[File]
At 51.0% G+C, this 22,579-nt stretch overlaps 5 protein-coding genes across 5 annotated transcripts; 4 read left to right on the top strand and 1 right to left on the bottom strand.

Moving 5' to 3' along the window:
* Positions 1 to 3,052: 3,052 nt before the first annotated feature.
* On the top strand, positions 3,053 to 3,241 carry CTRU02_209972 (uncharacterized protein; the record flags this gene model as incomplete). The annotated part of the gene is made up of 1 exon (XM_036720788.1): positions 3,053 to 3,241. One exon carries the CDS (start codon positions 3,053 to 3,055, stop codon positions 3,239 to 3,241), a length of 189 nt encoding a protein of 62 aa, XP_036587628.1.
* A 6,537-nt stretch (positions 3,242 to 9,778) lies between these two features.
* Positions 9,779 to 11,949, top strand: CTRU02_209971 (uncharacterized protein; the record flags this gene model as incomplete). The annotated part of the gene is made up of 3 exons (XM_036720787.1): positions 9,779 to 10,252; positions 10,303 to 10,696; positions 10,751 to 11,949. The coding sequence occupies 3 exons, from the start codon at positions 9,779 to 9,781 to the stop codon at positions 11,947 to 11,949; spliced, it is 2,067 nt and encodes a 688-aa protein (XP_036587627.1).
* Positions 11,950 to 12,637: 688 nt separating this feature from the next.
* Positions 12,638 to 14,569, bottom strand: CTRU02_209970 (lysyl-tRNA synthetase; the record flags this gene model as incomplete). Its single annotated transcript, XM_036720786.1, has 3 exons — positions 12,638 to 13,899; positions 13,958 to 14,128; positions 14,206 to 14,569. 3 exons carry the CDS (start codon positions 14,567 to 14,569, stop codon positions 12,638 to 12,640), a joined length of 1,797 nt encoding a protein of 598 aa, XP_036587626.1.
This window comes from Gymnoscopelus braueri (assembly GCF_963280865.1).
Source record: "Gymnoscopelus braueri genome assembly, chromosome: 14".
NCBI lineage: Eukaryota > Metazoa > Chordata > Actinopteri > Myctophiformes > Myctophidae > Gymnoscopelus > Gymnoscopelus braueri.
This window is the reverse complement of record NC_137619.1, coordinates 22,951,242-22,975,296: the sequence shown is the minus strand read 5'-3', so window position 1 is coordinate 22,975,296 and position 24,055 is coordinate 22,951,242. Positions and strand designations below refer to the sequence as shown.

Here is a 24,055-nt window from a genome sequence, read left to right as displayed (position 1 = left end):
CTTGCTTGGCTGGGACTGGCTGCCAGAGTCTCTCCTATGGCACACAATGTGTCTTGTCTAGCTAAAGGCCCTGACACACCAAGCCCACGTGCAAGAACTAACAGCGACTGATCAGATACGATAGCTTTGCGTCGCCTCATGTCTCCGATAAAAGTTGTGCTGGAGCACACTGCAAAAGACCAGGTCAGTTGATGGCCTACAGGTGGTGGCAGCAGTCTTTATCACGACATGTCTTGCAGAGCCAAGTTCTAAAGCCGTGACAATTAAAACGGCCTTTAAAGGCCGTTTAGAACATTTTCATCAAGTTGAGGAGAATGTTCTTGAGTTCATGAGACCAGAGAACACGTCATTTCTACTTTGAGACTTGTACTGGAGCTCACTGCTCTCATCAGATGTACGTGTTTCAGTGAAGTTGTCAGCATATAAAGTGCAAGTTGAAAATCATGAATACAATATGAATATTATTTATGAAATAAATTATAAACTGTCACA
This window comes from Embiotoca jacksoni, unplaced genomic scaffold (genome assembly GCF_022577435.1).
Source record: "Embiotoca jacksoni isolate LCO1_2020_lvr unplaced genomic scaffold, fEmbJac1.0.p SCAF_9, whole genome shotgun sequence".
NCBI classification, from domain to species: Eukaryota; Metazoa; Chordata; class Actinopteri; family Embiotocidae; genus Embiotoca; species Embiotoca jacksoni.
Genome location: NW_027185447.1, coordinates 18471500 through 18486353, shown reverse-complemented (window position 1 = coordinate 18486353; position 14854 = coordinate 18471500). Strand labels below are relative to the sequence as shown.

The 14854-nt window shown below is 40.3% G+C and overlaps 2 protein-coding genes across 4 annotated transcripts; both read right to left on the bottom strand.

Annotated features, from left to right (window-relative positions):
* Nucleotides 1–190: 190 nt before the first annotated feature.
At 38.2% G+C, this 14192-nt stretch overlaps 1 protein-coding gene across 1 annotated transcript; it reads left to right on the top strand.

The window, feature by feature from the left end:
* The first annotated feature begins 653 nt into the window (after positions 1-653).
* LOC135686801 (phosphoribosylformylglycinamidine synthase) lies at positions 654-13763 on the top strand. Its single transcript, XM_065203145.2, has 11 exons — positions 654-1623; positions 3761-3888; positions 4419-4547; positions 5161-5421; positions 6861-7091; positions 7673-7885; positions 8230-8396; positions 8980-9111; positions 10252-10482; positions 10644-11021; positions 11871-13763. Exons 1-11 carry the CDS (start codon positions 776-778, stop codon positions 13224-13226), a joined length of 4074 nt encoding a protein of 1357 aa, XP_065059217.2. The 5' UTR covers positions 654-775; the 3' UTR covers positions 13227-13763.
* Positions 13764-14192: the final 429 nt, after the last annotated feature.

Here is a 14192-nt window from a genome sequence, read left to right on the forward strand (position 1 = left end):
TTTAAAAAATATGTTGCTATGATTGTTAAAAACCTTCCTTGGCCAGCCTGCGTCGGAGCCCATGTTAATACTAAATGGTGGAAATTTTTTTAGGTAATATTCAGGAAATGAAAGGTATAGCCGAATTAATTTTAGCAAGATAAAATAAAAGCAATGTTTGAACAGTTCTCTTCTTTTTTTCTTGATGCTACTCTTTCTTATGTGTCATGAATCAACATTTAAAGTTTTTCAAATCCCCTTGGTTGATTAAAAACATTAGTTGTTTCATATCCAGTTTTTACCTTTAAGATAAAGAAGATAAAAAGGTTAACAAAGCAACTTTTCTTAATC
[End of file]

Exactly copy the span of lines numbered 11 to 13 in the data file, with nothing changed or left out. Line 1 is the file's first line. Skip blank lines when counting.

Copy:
NCBI lineage: Eukaryota > Metazoa > Chordata > Actinopteri > Myctophiformes > Myctophidae > Gymnoscopelus > Gymnoscopelus braueri.
This window is the reverse complement of record NC_137619.1, coordinates 22,951,242-22,975,296: the sequence shown is the minus strand read 5'-3', so window position 1 is coordinate 22,975,296 and position 24,055 is coordinate 22,951,242. Positions and strand designations below refer to the sequence as shown.

Here is a 24,055-nt window from a genome sequence, read left to right as displayed (position 1 = left end):